Critical infrastructure risks still high

Attacks are up, sharply, and experts say some utilities may not even know they've been compromised

Cyber attacks on the nation's critical infrastructure (CI) are up — way up, particularly in the energy sector. The Department of Homeland Security's (DHS) Industrial Control Systems Cyber Emergency Response Team (ICS-CERT) reported earlier this year that there were a third more cyber incidents (111) reported by the energy sector in the six-month reporting period ending in May than in the previous 12 months (81).

But so far, the power grid, transportation, water and other control systems dont seem to be going down in any catastrophic way. And an executive order this past February from President Obama calls for frameworks for the protection of CI to be implemented by February 2014.

Does that mean the multiple warnings about catastrophic damage to U.S. industrial control systems (ICS) from cyber attacks are overblown?

There is still debate about that among experts. As some regularly point out, regions of the nation have survived major blackouts in the past, including the blackout and other associated damage to the northeast from Superstorm Sandy just months ago, in October 2012. Given that, surely the U.S. can survive a major CI cyber attack.

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Bruce Schneier, author, security guru and chief security technology officer at BT has said more than once, here and here, that while the risks of damage to CI are real and could be significant, they are not at the catastrophic act-of-war level. "Throughout history, the definition of a 'major war' has involved casualties in the hundreds of thousands. That means dead people," he has said.

Jason Healey, director of the Cyber Statecraft Initiative of the Atlantic Council, noted that, "government leaders have warned of a 'digital Pearl Harbor' for 20 of the 70 years since the actual Pearl Harbor, so clearly these things are more difficult than we normally think. It is easy to attack something and knock it down, but really difficult to keep it down over time."

But then there is Joe Weiss, managing partner at Applied Control Solutions, who has been pointing out for years that power grid equipment supports just about every critical service: water, oil and gas systems, manufacturing, telecommunications, transportation and banking.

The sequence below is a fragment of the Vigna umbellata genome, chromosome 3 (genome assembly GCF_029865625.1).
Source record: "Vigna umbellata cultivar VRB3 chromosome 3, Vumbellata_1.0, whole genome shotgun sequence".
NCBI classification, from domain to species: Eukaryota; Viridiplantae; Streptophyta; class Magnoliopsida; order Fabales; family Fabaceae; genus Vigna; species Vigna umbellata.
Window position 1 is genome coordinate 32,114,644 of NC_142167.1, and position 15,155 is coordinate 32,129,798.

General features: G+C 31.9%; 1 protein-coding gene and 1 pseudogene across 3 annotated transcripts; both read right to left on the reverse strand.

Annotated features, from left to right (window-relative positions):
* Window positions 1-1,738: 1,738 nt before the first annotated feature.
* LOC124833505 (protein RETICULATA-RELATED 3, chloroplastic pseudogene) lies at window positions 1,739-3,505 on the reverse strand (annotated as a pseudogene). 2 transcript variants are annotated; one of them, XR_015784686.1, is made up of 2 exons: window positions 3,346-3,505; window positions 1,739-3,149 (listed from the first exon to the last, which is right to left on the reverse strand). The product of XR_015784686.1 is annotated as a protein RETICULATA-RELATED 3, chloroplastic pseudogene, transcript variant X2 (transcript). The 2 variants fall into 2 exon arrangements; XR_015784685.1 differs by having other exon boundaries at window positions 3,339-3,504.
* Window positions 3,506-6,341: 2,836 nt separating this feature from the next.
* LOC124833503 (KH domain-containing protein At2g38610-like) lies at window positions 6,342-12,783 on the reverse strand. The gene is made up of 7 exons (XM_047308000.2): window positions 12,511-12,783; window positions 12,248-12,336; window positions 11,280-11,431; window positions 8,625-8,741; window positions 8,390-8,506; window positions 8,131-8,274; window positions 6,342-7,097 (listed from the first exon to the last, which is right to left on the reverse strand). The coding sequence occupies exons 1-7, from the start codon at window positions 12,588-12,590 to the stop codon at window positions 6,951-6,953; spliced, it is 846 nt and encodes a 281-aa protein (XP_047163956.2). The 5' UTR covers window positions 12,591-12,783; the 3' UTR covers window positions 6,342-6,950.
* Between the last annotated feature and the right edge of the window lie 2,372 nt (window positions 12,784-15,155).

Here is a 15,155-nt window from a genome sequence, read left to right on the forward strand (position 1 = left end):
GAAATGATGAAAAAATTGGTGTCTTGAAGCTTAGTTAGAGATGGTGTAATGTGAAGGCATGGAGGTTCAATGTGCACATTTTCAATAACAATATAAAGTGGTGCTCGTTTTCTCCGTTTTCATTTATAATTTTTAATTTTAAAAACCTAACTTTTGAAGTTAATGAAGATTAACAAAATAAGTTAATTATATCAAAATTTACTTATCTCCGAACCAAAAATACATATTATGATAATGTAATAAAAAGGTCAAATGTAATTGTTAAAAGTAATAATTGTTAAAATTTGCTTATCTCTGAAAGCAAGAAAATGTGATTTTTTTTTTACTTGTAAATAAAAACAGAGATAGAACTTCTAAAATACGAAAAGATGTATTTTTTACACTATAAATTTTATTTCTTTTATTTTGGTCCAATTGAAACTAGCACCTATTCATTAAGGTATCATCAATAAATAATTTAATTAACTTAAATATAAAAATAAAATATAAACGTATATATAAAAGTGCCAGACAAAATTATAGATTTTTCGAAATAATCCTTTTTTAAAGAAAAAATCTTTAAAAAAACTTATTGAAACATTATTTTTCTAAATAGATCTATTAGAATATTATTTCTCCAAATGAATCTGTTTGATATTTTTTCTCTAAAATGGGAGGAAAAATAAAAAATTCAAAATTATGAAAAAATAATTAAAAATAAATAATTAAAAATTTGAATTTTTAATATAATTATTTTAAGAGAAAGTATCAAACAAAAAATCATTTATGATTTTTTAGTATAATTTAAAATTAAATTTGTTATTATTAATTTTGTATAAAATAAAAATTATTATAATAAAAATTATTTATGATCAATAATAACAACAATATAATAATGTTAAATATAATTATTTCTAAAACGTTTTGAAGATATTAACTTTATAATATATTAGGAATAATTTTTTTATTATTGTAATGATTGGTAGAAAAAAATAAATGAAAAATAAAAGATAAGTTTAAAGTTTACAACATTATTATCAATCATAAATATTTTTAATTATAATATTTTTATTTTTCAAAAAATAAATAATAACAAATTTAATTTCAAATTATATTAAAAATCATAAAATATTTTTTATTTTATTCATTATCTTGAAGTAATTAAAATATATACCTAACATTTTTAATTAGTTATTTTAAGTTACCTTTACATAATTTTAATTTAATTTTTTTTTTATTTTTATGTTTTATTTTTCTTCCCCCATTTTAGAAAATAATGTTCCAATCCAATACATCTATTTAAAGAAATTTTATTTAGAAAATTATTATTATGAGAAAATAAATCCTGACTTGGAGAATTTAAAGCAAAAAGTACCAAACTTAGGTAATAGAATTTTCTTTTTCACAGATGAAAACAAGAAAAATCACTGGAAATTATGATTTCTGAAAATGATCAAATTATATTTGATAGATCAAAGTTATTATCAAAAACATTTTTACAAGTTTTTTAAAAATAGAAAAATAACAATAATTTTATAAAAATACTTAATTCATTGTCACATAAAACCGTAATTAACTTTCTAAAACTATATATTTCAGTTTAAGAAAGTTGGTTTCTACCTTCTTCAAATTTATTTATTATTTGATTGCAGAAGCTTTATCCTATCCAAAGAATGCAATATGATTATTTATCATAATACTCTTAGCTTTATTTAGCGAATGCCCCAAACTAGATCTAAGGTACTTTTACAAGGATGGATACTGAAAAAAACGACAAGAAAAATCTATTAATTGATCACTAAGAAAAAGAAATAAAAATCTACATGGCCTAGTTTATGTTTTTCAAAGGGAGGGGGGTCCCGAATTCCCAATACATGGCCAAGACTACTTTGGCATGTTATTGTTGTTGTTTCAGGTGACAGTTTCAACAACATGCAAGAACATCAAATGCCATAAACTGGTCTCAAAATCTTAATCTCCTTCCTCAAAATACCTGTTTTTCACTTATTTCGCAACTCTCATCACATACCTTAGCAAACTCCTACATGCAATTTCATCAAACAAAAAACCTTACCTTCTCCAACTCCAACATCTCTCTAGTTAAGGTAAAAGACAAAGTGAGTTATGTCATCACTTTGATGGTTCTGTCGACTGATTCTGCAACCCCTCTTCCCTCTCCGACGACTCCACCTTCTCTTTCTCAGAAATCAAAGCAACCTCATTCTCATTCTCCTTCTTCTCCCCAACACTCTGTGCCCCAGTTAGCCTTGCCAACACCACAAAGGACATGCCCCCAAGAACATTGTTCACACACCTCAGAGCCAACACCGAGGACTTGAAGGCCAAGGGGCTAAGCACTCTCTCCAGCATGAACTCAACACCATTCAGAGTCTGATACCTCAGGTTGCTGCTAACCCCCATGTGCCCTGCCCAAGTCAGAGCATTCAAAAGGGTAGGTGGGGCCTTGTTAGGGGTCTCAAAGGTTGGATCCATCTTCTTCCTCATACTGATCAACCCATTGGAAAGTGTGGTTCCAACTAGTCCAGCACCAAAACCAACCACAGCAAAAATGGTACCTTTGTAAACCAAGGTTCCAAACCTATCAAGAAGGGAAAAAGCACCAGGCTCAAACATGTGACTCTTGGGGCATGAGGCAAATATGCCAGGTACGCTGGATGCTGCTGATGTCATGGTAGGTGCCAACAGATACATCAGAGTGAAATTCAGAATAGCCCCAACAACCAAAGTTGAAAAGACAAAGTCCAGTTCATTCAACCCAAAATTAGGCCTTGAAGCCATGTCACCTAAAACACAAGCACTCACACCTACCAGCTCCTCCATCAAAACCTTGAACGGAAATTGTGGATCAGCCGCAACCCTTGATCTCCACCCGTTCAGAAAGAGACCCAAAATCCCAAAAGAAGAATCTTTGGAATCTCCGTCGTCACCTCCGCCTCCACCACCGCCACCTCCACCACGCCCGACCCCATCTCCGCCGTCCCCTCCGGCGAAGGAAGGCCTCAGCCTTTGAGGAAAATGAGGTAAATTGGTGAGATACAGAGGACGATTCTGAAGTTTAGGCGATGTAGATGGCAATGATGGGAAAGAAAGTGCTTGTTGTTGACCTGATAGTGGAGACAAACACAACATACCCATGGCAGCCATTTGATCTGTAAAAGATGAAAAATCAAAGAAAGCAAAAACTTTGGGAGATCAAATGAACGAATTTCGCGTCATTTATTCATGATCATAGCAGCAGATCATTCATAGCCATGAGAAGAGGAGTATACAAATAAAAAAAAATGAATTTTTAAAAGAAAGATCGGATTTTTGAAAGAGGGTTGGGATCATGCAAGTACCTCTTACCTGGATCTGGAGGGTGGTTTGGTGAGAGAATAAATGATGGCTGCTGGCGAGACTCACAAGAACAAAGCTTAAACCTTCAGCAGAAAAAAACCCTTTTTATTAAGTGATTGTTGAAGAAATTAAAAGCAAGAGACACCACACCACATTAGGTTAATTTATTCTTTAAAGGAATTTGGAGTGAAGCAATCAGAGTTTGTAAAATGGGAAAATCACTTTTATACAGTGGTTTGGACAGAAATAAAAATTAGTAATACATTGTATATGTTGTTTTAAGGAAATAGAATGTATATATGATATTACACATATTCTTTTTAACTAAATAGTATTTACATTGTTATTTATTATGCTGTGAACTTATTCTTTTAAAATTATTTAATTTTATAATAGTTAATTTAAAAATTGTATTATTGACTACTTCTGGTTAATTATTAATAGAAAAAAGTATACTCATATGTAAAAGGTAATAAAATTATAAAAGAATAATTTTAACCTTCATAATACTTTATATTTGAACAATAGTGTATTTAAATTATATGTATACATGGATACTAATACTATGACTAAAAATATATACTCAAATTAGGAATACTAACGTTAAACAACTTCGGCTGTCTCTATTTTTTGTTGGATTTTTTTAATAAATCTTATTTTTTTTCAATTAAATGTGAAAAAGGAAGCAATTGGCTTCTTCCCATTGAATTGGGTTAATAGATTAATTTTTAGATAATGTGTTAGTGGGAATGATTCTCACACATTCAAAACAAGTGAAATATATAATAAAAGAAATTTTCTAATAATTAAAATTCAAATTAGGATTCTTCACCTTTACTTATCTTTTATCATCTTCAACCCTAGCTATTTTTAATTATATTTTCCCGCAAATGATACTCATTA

More significant, Weiss said, is that many of the large components of that grid are not made in the U.S. and cannot be replaced in days or weeks. "A targeted attack against this equipment can cause outages of up to nine to 18 months or more," he said.

That echoes James Lewis, director and senior fellow of the Technology and Public Policy Program at the Center for Strategic and International Studies (CSIS), who told CBS's "60 Minutes" in November 2009, that major electrical generators require a lead time of three or four months just to order them.

"It's not like if we break one, we can go down to the hardware store and get a replacement," he said.

And even if there is no physical damage, the vulnerability of CI systems could cause political problems. Chris Petersen, CTO and cofounder of LogRhythm, notes that the goal may not always be to take a system down. For some, he said, gaining a foothold into U.S. CI systems, "might prove to be a valuable deterrent against U.S. policies or actions."

There is unanimous agreement, however, that bad actors — likely isolated nation states like Iran and North Korea — are testing the vulnerabilities of U.S. infrastructure at unprecedented levels, and that the reported numbers likely aren't even close to the real total. There is also agreement that CI in the U.S. is highly vulnerable to cyber intrusion.

"Regulated utilities are beholden to compliance requirements," said Jeff Hudson, CEO of Venafi, "so that is their focus, not keeping ahead of cybercriminals. There's little incentive to get out from under regulation and spend precious money on cyber defenses."